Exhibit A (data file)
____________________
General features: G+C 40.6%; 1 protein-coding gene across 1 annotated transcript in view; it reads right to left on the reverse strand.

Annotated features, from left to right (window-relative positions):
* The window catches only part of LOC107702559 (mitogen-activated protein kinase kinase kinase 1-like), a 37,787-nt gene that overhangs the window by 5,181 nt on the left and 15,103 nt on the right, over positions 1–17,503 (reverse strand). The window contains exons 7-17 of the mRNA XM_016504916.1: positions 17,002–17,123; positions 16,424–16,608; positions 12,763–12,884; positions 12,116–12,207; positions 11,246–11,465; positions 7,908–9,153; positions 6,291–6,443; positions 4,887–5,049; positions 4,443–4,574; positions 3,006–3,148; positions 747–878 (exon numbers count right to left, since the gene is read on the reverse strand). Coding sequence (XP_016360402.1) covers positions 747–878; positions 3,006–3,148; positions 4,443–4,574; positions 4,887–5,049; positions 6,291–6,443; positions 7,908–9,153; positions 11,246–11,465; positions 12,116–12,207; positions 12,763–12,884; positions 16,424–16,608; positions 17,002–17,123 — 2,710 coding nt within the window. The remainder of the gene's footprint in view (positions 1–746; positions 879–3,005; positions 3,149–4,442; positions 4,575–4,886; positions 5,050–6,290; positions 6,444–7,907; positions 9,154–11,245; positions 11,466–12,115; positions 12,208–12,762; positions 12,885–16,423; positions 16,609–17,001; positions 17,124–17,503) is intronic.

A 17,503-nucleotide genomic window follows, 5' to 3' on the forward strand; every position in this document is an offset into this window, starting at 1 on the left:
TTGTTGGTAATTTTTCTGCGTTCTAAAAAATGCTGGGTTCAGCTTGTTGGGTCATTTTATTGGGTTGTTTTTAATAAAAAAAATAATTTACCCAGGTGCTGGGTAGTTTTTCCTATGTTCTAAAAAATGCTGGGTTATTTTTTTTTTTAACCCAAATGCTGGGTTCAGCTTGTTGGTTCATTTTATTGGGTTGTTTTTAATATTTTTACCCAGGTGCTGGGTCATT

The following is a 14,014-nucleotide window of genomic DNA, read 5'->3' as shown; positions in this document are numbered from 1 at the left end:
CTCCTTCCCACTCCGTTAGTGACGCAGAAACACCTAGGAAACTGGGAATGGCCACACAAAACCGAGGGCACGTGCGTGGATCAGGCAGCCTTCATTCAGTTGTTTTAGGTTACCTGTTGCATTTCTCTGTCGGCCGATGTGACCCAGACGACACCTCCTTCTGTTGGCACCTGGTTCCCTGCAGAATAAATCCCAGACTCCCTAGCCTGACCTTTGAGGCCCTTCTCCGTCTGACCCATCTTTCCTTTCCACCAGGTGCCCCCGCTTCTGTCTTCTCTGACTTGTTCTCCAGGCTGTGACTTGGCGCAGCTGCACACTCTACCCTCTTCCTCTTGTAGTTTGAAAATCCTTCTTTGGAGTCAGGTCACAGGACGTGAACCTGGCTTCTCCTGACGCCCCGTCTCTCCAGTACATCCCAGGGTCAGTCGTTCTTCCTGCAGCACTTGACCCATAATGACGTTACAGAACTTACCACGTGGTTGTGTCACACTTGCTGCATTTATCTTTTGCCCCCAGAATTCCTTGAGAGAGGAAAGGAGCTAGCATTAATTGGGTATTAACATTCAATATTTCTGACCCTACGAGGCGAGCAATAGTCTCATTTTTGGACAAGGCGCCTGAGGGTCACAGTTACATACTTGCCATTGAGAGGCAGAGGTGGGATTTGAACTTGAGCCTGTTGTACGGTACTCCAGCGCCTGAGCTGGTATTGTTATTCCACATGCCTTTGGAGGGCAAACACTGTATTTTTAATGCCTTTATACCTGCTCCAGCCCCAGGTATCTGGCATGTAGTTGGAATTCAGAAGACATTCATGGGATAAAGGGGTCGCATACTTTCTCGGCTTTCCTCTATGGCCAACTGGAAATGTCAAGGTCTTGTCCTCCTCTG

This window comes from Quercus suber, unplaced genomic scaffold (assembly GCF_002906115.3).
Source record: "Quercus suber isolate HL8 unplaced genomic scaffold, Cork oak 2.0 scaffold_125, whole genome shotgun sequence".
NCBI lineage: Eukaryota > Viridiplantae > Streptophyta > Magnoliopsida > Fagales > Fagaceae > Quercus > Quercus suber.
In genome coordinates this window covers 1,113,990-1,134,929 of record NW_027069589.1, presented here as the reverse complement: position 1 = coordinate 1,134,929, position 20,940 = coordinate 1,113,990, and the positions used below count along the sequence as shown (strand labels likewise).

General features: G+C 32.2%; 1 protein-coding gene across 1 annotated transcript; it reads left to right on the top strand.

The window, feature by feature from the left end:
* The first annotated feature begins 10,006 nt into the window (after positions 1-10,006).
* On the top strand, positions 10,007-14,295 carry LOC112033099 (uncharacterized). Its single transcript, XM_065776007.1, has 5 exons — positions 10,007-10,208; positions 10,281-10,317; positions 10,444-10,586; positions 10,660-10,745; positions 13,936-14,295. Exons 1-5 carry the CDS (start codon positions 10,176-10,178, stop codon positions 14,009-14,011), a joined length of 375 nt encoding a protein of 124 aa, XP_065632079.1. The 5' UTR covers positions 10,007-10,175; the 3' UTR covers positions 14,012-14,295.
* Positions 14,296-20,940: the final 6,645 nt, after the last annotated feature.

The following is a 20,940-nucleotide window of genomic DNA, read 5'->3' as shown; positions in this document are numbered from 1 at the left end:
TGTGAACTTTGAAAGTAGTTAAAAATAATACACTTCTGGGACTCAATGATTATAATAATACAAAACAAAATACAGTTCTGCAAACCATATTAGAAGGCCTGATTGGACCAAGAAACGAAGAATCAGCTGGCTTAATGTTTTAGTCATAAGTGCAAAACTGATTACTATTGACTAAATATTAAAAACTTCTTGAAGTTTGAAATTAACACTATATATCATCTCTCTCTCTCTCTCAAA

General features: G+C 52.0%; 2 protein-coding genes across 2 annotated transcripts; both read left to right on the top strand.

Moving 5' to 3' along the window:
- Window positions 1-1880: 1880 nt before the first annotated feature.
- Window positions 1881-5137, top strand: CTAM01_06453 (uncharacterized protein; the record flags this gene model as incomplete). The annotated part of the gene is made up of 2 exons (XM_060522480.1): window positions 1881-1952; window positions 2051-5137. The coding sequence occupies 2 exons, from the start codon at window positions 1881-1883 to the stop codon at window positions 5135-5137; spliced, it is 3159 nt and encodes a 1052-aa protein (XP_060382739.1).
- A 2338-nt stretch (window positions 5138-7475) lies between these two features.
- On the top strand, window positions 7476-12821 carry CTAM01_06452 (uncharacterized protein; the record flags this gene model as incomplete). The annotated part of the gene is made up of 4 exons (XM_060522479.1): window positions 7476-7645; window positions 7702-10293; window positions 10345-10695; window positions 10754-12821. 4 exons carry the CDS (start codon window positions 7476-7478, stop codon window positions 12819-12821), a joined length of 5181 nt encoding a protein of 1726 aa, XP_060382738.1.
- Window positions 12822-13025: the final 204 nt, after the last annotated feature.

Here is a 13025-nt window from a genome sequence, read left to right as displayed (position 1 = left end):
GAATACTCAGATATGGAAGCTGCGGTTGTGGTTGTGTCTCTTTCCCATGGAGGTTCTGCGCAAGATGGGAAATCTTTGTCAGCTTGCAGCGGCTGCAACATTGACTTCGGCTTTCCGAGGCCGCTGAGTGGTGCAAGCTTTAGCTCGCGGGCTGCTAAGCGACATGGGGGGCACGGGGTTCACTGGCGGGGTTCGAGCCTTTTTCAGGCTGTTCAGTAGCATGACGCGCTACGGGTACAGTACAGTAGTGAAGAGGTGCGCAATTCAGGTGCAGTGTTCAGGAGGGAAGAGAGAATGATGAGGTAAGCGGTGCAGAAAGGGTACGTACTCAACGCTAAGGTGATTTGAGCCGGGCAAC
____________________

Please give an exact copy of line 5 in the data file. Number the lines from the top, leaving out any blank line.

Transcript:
TTGTTGGTAATTTTTCTGCGTTCTAAAAAATGCTGGGTTCAGCTTGTTGGGTCATTTTATTGGGTTGTTTTTAATAAAAAAAATAATTTACCCAGGTGCTGGGTAGTTTTTCCTATGTTCTAAAAAATGCTGGGTTATTTTTTTTTTTAACCCAAATGCTGGGTTCAGCTTGTTGGTTCATTTTATTGGGTTGTTTTTAATATTTTTACCCAGGTGCTGGGTCATT